Crowds gathered in semi-autonomous Hong Kong to remember the victims of China’s Tiananmen Square massacre (the June 4th incident) of 1989 and fight against authoritarian rule. Tens of thousands have been coming together at Victoria Park since the 1990s, with their central message being the democratization of China.
The organizers, the Hong Kong Alliance in Support of Patriotic Democratic Movements in China, estimated that 115,000 people were in attendance this year. Participants spanned the generations — families with young children, students, workers, and the elderly — joined hearts and future hopes in a candlelight vigil.
Among them were witnesses to the atrocities committed against thousands of pro-democracy protesters — many of whom were students — in and around Beijing’s Tiananmen Square by the 27th Army of Shanxi Province.
According to Sir Alan Donald, the then-British ambassador to China, the death toll from the massacre was at least 10,000 — a figure that allegedly fits the Communist regime’s own internal assessment. The 27th Army’s armored tanks opened fire on the crowd, before running over them at 65km/h, according to a secret cable written by Sir Donald on June 5, 1989, which is currently in The National Archives.
Said Sir Donald:
“Students linked arms but were mown down. APCs then ran over the bodies time and time again, and their remains collected by a bulldozer. The remains were incinerated and then hosed down drains.”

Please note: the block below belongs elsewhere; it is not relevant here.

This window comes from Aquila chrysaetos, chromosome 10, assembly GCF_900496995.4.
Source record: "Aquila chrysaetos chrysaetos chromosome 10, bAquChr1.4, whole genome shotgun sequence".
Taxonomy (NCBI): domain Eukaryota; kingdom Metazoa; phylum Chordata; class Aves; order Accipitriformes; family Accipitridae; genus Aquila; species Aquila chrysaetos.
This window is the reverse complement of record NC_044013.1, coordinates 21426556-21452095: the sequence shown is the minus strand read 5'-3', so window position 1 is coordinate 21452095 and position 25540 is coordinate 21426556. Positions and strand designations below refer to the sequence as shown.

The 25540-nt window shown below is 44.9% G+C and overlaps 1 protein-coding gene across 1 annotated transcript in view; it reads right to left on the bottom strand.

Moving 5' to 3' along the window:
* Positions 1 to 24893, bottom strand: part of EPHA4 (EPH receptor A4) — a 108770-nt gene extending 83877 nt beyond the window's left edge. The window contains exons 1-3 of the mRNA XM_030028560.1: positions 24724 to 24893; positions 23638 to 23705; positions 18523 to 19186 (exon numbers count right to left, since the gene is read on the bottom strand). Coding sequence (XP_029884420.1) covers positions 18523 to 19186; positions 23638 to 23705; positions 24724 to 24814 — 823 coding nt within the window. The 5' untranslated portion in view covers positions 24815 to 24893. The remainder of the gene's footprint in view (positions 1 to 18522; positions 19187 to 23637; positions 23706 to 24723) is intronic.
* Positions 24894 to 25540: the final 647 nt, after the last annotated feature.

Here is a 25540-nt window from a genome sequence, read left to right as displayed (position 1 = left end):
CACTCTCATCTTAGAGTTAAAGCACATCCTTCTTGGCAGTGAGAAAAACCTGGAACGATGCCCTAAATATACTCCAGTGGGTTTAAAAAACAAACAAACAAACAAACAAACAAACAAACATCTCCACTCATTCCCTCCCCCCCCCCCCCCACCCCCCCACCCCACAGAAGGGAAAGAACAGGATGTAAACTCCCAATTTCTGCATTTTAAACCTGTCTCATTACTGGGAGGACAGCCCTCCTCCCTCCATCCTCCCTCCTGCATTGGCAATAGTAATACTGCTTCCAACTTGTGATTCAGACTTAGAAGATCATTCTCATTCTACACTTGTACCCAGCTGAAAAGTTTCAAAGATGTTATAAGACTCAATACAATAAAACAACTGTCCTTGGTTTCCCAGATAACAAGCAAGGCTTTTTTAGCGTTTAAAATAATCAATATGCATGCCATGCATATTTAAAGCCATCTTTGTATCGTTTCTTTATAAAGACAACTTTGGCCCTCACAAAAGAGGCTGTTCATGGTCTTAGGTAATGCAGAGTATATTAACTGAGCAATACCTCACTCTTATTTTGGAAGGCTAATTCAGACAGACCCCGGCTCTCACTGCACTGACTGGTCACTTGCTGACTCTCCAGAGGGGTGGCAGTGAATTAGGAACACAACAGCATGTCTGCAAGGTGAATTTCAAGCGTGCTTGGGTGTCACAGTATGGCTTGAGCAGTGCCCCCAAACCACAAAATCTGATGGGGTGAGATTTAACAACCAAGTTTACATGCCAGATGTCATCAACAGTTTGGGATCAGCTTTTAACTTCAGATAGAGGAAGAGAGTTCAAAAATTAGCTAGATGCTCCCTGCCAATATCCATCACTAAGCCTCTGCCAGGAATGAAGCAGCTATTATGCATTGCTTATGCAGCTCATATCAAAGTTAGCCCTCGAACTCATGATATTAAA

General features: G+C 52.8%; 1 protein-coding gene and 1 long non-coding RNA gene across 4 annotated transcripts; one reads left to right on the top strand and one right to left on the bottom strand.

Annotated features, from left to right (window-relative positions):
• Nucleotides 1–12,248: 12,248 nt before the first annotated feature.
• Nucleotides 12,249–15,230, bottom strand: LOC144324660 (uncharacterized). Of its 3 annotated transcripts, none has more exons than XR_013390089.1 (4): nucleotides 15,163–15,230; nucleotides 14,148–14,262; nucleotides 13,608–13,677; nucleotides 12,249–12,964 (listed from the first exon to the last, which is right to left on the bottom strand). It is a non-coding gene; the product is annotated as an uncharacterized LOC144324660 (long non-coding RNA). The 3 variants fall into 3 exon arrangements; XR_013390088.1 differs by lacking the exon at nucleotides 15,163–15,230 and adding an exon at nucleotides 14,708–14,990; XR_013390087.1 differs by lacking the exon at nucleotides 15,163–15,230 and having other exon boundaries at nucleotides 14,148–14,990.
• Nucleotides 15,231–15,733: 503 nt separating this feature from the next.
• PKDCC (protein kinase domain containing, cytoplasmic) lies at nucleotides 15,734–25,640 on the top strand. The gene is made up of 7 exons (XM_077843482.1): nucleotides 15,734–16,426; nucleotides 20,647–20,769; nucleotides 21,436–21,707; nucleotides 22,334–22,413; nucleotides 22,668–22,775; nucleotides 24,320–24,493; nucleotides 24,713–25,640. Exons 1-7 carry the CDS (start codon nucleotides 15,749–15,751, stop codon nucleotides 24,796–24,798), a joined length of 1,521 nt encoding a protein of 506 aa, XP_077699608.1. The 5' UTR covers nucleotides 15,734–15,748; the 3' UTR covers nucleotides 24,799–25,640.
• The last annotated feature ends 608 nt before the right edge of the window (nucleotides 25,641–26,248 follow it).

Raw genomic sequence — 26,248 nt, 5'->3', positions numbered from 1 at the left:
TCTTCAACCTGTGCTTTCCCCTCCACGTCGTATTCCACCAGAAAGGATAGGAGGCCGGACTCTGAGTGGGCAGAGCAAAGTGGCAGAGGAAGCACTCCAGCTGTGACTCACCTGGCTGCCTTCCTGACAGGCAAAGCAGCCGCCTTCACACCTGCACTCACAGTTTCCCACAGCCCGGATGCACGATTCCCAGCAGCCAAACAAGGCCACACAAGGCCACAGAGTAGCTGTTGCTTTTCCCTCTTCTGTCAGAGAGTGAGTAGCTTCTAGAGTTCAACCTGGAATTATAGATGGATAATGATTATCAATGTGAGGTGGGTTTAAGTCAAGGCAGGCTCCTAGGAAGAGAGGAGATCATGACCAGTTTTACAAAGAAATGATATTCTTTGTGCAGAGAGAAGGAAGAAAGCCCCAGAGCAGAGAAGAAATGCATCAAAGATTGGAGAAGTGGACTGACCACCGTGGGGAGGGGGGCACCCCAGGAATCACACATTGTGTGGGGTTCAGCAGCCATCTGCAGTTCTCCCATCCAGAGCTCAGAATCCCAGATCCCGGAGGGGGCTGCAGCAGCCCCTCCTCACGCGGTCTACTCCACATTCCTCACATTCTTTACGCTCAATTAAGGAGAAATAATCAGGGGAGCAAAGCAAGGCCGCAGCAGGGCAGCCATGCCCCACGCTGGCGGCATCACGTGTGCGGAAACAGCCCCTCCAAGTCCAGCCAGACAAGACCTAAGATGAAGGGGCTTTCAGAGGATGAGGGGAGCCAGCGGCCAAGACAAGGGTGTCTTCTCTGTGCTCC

The massacre allegedly continued, sparing no one, not even children and their mothers.
Clips of the crackdown were replayed on a big screen, showing scenes of gunfire, blood, and the frantic cries for loved ones, followed by an interview with Di Mengqi, a member of the Tiananmen Mothers group, who said:
“It has been 29 years since the tragic crackdown. As a mother of a child who was killed in the incident, I hope the Chinese Communist Party (CCP) can give an explanation for the 4 June massacre; otherwise, I will turn in my grave after I die!”
Any mention of Beijing’s brutal crackdown remains strictly censored in the mainland.
Addressing the gathered, Alliance chairman Albert Ho said:
“We are grateful for the turnout this evening, despite the bad weather. Even though the CCP has been trying to disintegrate any trace of the incident in history, as long as we’re determined and fearless, the truth will pass on.”
A student at the Chinese University of Hong Kong said the crackdown was meaningful to the people of Hong Kong because it added fuel to their local democratic movements. She said: “I admire the selflessness of those students. They fought for all Chinese and were suppressed in such a brutal way! I had to come to voice my support.”
A woman named May has been attending the vigil every year to mourn the deceased. After watching the scenes from 1989, she said: “As a mother myself, I was heartbroken.”
Translated by Cecilia and edited by Emiko Kingswell